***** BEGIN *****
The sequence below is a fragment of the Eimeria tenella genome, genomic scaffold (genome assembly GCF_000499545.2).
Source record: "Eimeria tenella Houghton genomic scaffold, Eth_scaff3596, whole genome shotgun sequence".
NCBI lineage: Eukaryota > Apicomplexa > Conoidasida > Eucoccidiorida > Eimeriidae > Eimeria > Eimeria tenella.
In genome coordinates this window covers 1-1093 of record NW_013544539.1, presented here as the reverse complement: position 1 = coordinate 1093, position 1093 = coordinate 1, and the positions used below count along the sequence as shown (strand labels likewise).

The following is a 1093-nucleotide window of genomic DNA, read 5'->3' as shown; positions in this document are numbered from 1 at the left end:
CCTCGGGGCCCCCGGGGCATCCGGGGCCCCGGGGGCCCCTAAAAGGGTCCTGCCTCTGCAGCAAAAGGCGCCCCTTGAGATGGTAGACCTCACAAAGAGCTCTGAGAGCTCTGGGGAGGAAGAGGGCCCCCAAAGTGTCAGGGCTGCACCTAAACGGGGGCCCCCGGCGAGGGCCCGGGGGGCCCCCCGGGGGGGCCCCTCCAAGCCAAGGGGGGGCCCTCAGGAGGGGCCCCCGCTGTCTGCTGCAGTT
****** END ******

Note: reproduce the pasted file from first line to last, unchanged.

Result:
The sequence below is a fragment of the Eimeria tenella genome, genomic scaffold (genome assembly GCF_000499545.2).
Source record: "Eimeria tenella Houghton genomic scaffold, Eth_scaff3596, whole genome shotgun sequence".
NCBI lineage: Eukaryota > Apicomplexa > Conoidasida > Eucoccidiorida > Eimeriidae > Eimeria > Eimeria tenella.
In genome coordinates this window covers 1-1093 of record NW_013544539.1, presented here as the reverse complement: position 1 = coordinate 1093, position 1093 = coordinate 1, and the positions used below count along the sequence as shown (strand labels likewise).

The following is a 1093-nucleotide window of genomic DNA, read 5'->3' as shown; positions in this document are numbered from 1 at the left end:
CCTCGGGGCCCCCGGGGCATCCGGGGCCCCGGGGGCCCCTAAAAGGGTCCTGCCTCTGCAGCAAAAGGCGCCCCTTGAGATGGTAGACCTCACAAAGAGCTCTGAGAGCTCTGGGGAGGAAGAGGGCCCCCAAAGTGTCAGGGCTGCACCTAAACGGGGGCCCCCGGCGAGGGCCCGGGGGGCCCCCCGGGGGGGCCCCTCCAAGCCAAGGGGGGGCCCTCAGGAGGGGCCCCCGCTGTCTGCTGCAGTT